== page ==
Control of taeniasis and cysticercosis in China

Qian, Men-Bao; Xiao, Ning; Li, Shi-Zhu; Abela-Ridder, Bernadette; Carabin, Hélène; Fahrion, Anna GND; Engels, Dirk; Zhou, Xiao-Nong

National surveys suggest that the prevalence of taeniasis has considerably decreased in China, while reported cases indicated T. solium cysticercosis was historically highly endemic in northeastern, central and southwestern China. The high prevalence of taeniasis and cysticercosis there was driven by socio-ecological determinants. Cysticercosis may occur in the central nervous system, spinal cord, subcutaneous muscle, eyes, heart and oral cavity. Neurocysticercosis, the clinically most important type, causes epilepsy, increased intracranial pressure and neuropsychiatric symptoms. New molecular diagnostic techniques have been introduced for high sensitivity and discrimination of Taenia species. Immunological methods remain useful in the diagnosis of cysticercosis, especially neurocysticercosis. The introduction of imaging techniques including computed tomography and magnetic resonance imaging has significantly improved the diagnosis of neurocysticercosis. Recently, a combination of pumpkin seeds and areca nut has been explored against taeniasis, while praziquantel and albendazole are administrated simultaneously against cysticercosis, with promising efficacy and low side-effects. The widespread adoption of deworming protocols and techniques for inspection, management and treatment of pigs as well as improved sewage management has contributed to the significant decrease of taeniasis and cysticercosis in northern China. The positive results of these techniques should now be extended to highly endemic areas in western China to achieve the national elimination target for taeniasis and cysticercosis. Elimination of taeniasis and cysticercosis in China will not only benefit public health within China but also set an important example for less developed countries.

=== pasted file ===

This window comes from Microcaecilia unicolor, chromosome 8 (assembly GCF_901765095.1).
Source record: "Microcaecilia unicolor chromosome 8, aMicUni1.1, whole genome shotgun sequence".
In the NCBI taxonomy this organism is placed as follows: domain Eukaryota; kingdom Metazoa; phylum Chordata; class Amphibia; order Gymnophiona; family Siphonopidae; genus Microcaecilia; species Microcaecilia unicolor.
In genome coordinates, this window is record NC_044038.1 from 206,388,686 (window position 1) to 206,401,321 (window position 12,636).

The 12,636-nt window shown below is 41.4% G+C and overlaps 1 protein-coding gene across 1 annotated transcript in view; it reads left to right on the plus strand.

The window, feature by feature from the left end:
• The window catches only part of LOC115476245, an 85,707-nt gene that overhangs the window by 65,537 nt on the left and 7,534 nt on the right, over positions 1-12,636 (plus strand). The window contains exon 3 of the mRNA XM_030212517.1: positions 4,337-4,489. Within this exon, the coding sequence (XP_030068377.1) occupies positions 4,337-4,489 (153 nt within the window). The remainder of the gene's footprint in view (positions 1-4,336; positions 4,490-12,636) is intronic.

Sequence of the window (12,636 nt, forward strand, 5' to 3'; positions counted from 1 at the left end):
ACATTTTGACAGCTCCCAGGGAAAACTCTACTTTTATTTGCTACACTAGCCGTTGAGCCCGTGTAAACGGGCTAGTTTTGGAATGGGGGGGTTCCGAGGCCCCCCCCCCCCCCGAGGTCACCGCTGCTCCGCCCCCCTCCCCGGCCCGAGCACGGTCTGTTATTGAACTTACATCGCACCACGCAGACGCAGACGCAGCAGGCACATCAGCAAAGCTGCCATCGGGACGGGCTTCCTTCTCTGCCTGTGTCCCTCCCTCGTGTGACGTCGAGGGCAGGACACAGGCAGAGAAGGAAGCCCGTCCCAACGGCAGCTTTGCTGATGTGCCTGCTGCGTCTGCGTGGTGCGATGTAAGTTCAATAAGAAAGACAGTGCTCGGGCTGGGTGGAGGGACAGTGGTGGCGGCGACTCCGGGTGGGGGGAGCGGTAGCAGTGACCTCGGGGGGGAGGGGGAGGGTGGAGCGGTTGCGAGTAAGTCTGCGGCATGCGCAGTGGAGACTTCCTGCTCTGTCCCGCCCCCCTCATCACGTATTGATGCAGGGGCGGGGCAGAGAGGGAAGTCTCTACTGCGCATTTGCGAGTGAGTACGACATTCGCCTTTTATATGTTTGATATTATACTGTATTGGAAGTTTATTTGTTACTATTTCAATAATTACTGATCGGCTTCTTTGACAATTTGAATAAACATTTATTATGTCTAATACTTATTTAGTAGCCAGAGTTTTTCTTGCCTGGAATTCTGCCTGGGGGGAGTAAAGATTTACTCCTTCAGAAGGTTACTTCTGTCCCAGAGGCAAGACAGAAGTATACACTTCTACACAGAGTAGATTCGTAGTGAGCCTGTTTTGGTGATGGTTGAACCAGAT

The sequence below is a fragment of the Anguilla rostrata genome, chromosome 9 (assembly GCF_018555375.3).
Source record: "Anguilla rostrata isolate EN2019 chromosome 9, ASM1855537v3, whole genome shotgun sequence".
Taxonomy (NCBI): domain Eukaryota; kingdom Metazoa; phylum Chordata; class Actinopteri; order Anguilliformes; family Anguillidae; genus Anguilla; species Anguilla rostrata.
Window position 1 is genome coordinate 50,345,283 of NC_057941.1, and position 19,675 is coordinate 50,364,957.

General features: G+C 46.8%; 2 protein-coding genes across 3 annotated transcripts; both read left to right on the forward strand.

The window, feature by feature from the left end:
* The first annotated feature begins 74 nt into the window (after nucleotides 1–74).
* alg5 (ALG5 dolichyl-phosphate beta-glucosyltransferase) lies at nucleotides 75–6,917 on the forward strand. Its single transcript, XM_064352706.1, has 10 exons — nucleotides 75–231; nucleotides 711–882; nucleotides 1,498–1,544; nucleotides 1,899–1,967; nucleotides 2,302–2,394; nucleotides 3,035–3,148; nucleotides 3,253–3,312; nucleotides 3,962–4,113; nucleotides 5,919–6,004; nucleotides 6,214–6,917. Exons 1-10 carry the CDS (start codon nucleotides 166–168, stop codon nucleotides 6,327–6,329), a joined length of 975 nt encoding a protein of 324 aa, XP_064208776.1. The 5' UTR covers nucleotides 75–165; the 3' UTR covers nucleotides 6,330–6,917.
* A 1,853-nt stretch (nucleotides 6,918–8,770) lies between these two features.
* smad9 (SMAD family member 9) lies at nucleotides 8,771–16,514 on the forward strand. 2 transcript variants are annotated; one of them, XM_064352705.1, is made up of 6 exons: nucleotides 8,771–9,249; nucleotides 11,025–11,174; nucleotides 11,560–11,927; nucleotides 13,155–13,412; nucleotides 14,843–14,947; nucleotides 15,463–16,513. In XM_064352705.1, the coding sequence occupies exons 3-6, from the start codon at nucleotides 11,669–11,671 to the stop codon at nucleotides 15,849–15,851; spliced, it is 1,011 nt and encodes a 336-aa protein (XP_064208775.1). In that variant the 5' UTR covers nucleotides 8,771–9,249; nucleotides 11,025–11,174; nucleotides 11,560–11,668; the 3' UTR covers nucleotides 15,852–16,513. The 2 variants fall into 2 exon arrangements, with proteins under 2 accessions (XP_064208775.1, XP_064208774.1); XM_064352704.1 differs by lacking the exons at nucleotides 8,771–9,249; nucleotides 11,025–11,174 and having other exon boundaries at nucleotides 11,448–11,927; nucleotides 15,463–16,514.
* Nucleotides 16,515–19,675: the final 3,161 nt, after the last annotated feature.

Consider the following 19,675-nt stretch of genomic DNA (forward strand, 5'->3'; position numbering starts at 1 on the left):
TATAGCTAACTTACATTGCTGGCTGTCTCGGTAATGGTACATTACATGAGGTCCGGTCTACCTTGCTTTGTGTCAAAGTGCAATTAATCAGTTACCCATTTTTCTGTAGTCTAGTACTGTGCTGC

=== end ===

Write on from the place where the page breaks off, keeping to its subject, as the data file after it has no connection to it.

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Qian, Men-Bao / Xiao, Ning / Li, Shi-Zhu / et al: Control of taeniasis and cysticercosis in China. 2020.


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